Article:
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Historic Ceramics


Ceramic artifacts are abundant on nearly all historic archaeological sites. These items range from simple jugs and plates, to delicate buttons and fine china, and everything in between. 25SW49 is no exception to this. Ceramic sherds of several types were excavated from the site, including ironstone, stoneware, whiteware, pipe fragments, and prosser buttons. The analysis of these artifacts is broken into three sections. First, the horizontal and vertical distribution of ceramics throughout the site is discussed. Second, a major effort was made to refit sherds whenever possible. This process and the implications are discussed in this section. Third, an overview of the ceramic ware types and vessel types found at the site and the meaning of these is discussed in the third section. The goal of this chapter is to understand the types of ceramic artifacts recovered during excavation and their distribution across the site.

Ceramic Artifact Distribution

By Kyle Baxter


During the summer of 2005, the University of Nebraska–Lincoln Archaeological Field School carried out excavations at the Beaver Creek Trail Crossing Site (25SW49). A total of 41 test units were excavated on the eastern and western sides of the creek (Figure 3.1). However, the two test units on the western side of the creek contained no ceramic artifacts, leaving 39 units for ceramic spatial analysis (Figure 3.2). This paper will discuss both the vertical and horizontal spatial distribution of these ceramics. The second section will discuss the methods used in this analysis. The third section will discuss the results, followed by an interpretation of the distributions and conclusions.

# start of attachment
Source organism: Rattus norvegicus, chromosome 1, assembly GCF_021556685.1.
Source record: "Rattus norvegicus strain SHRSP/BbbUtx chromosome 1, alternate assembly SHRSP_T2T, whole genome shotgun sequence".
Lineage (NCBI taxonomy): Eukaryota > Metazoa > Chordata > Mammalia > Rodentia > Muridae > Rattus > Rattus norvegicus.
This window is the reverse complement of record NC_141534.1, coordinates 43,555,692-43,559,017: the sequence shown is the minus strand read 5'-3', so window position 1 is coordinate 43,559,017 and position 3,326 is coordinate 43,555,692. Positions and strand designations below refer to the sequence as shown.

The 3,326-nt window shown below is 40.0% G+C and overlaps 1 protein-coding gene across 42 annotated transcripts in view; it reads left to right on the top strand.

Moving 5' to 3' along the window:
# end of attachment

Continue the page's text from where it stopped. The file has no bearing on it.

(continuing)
The first step in analysis was to complete a preliminary classification of all the artifacts recovered. From this data, an artifact catalogue was created. Within the catalogue, five types of ceramics could be identified. These were buttons, ironstone, clay smoking pipes, whiteware, and stoneware. However, there were several sherds that had been heat altered. These were not considered for analysis since the exposure to high temperatures rendered them unidentifiable as to ware type. Using the artifact catalogue, as many of the ceramics as possible were classified into one of these types. Classifications were also rechecked for clarity and accuracy in description.